Pott. Co. Deputy Carries Out Fallen Tecumseh Police Officer’s Plans

Pott. Co. Deputy Carries Out Fallen Tecumseh Police Officer’s PlansPosted: Jul 31, 2017 9:29PM CDT

Christy Lewis, News 9

Shortly before 22-year-old Tecumseh police officer Justin Terney died in the line of duty, he had gotten a puppy named Onyx and they had big plans.
“He was on night shift and I was on night shift,” said Pottawatomie County sheriff’s deputy Jared Strand.
Strand said Terney told him he wanted to be a K9 handler with Onyx.
“He talked about it a couple of times whenever we were just hanging out around dispatch or on a call,” Strand said.
So when Onyx lost his owner and needed a new place to go, Pottawatomie County Sheriff Mike Booth said he felt a great obligation to provide that.
“His real home is at Tecumseh, but we just have custody of him and taking care of him. But he’s for all law enforcement here in Pottawatomie County,” the sheriff said.
Strand is now Onyx’s handler. The dog is 8 months old.
“It’s a huge honor and that’s why I’m working so hard to make sure that everything works out,” he explained.
Strand runs drills with the dog and takes him to monthly training sessions in Shawnee, hoping to help Onyx achieve his life’s mission.
“I want Onyx to be the best K9 in the state, if not the nation,” he told News 9. “Because that’s what Justin was. He was a great officer and for him to carry that legacy on would be just great.”
Onyx is currently in testing to see which path he’ll take as a working dog. He could go out on patrol in as early as four to five months.
Booth thanked the Bricktown Brewery, 4-Way Automatic Transmission, Lexington police, Stratford police and Shawnee police for their help in making the K9 program possible.


Sheriff’s office gets new drug dog

A new deputy has joined the Pottawatomie County Sheriff’s Office. And while he can’t carry a side pistol, he has his own weapons: sharp teeth and a keen sense of smell.  Judo, a German Shepherd police dog and his K-9 handler, Deputy Joe Leeds, are the newest additions to the sheriff’s office. The two have been partners for almost three years.  “If you see me, the dog’s not too far behind,” Leeds said, as Judo stood at his side with his favorite chew-toy, eager to go to work.

Judo, a certified drug dog and commissioned deputy, will alert on all types of drugs, including marijuana, cocaine, and methamphetamine. In addition to tracking drugs, he’s a scent-tracking dog and can be used in manhunts. His presence tends to deter suspects from running because he can be unleashed to apprehend a suspect.  “He can run much faster than they can,” Leeds said.

The duo works rotations of regular shifts and are on-call whenever Judo’s services may be needed by deputies. Leeds is excited about joining Sheriff Mike Booth’s team.“I am happy to be here — the sheriff is definitely on the right track,” he said.  Leeds began his law enforcement career with the Department of Corrections before becoming a deputy at the Seminole County Sheriff’s Office. Prior to becoming a Pottawatomie County deputy about three weeks ago, he worked a short stint at the Wewoka Police Department.

Booth is pleased to have both of them on the department.  “I think they’re an extremely useful asset,” Booth said. “I’m glad we found Joe and Judo to help us out.”  Judo and Leeds have already helped take drugs off the streets of Pottawatomie County, the sheriff said.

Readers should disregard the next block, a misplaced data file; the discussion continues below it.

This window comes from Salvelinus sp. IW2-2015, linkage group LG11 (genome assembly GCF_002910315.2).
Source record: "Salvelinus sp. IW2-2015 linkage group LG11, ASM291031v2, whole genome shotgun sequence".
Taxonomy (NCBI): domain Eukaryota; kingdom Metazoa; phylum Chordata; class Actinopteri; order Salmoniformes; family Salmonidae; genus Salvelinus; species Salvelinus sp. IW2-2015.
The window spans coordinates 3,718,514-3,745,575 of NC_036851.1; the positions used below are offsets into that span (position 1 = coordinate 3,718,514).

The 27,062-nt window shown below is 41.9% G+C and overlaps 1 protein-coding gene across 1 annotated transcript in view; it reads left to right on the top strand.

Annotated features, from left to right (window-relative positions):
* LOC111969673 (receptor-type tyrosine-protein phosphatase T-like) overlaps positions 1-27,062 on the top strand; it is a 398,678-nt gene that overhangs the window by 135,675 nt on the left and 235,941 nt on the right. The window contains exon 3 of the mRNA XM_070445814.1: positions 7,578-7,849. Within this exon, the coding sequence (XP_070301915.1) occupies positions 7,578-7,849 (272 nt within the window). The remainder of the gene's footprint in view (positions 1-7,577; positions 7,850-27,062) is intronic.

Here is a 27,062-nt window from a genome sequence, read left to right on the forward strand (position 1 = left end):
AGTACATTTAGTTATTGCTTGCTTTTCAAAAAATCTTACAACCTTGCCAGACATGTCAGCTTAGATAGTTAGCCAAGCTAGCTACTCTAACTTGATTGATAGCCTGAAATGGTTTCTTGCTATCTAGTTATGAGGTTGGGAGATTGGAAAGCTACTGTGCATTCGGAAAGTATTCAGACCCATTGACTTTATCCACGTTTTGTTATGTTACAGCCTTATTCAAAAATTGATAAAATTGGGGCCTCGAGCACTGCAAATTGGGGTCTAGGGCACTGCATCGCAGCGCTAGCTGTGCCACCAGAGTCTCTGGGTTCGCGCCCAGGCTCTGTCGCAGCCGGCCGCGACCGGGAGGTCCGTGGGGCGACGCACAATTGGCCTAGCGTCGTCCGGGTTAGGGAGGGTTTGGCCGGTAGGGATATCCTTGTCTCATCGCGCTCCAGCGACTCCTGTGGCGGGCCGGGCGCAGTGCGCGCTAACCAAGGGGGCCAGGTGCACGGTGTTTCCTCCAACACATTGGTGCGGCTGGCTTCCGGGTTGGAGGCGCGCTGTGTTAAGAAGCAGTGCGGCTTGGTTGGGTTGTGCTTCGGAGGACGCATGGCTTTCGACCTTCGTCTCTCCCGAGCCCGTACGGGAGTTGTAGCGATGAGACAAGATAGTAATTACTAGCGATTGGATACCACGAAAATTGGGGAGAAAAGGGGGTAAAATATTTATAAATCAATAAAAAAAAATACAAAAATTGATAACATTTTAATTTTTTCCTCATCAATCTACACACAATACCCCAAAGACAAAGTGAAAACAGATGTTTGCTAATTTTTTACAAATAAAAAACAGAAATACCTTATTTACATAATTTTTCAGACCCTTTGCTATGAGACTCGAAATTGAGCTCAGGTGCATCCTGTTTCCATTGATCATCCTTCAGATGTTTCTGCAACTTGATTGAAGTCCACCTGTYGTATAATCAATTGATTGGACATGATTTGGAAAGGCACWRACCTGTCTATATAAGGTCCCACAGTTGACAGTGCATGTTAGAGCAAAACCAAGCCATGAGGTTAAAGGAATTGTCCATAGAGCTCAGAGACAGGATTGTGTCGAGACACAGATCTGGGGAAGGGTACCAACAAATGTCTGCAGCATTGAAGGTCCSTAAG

Leeds said he’s thankful for his partner and their continued partnership. Because of the donation of a new dog to Seminole County authorities from the National Drug Dog Foundation, Leeds said he was able to bring his partner with him to work at the Pottawatomie County Sheriff’s Office.

In his spare time, Leeds, who is originally from California, spends time with his family and enjoys participating in cage fighting.

Traffic stop drug bust nets thousands in cash

An overnight traffic stop for speeding and the instincts of a deputy resulted in the arrest of two people on drug-related complaints Thursday, along with the seizure of nearly $10,000 in cash.

Pottawatomie County Sheriff’s Capt. Travis Palmer said Deputy Chris Ayers stopped the driver of a 1997 Ford F-150 about 3 a.m. on Gordon Cooper Drive at U.S. 177.  During that stop, the driver’s actions were suspicious, Palmer said, so Deputy Ayers called for the nearest drug dog to conduct a sweep of that pickup. Shawnee Police Officer Steve Hudgins responded with his K-9,   The dog alerted twice on the pickup, Palmer said. The driver was searched and Tecumseh Police Officer Brandy Carnell responded to pat down the female passenger, he said.

Palmer said the female had a bulge on her person upon pat down, which led to her producing a package from her pants with a substance that field-tested positive for cocaine at the scene, Palmer said.

Deputies conducted other tests of items at the scene and found about 2.8 grams of cocaine and three grams of methamphetamine, the captain said, along with a small amount of marijuana. Authorities also found $1,600 in cash.

Arrested at the scene on complaints of possession of controlled substance with intent to distribute were the driver, Jerry L. Tubbs, 31, Shawnee, and Amanda M. Phillips, 20, Shawnee, Palmer said.

Both were taken to the Pottawatomie County Public Safety Center.
During book-in, detention officers found Tubbs had another $8,000 rolled up and concealed in his genital area, Palmer said.

Authorities will attempt to seize those funds through forfeiture and also plan to seize the man’s pickup, Palmer said.
“Deputy Ayers did a good job of recognizing something was going on besides speeding,” he said.

The case reports will be tuned over to the  District Attorneys of office for consideration of any formal charges. Both suspects appeared before a judge Friday for a bond hearing and both remained jailed, each held on $20,000 bond.
Kim Morava may be reached at 214-3962.